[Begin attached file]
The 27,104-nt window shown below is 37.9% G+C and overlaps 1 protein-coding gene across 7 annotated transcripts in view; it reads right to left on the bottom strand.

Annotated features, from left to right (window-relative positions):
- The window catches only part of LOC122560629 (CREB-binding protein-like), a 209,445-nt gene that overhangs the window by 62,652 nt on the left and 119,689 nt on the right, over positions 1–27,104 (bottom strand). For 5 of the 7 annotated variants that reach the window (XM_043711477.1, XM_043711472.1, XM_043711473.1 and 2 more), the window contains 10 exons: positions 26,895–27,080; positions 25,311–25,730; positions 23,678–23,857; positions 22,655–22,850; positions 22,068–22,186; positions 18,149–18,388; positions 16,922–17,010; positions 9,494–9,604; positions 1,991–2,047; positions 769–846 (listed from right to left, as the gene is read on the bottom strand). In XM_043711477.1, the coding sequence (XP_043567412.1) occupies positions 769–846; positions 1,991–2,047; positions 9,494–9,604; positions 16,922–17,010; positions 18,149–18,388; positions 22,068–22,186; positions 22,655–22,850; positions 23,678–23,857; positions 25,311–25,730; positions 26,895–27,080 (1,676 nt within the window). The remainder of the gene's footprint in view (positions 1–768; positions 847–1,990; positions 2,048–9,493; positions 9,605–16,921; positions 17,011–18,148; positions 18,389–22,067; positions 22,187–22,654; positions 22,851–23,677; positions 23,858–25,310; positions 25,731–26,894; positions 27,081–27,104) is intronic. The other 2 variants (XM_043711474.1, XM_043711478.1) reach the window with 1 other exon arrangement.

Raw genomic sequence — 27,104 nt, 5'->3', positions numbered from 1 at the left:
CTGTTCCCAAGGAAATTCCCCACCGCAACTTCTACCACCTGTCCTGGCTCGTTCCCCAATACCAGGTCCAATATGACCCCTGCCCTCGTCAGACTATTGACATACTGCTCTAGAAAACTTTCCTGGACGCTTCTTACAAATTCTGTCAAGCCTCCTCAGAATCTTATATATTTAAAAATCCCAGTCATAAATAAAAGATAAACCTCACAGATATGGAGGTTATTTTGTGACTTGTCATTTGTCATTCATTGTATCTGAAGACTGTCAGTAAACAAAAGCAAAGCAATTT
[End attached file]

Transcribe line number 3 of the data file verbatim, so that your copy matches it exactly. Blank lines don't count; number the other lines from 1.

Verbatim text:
- The window catches only part of LOC122560629 (CREB-binding protein-like), a 209,445-nt gene that overhangs the window by 62,652 nt on the left and 119,689 nt on the right, over positions 1–27,104 (bottom strand). For 5 of the 7 annotated variants that reach the window (XM_043711477.1, XM_043711472.1, XM_043711473.1 and 2 more), the window contains 10 exons: positions 26,895–27,080; positions 25,311–25,730; positions 23,678–23,857; positions 22,655–22,850; positions 22,068–22,186; positions 18,149–18,388; positions 16,922–17,010; positions 9,494–9,604; positions 1,991–2,047; positions 769–846 (listed from right to left, as the gene is read on the bottom strand). In XM_043711477.1, the coding sequence (XP_043567412.1) occupies positions 769–846; positions 1,991–2,047; positions 9,494–9,604; positions 16,922–17,010; positions 18,149–18,388; positions 22,068–22,186; positions 22,655–22,850; positions 23,678–23,857; positions 25,311–25,730; positions 26,895–27,080 (1,676 nt within the window). The remainder of the gene's footprint in view (positions 1–768; positions 847–1,990; positions 2,048–9,493; positions 9,605–16,921; positions 17,011–18,148; positions 18,389–22,067; positions 22,187–22,654; positions 22,851–23,677; positions 23,858–25,310; positions 25,731–26,894; positions 27,081–27,104) is intronic. The other 2 variants (XM_043711474.1, XM_043711478.1) reach the window with 1 other exon arrangement.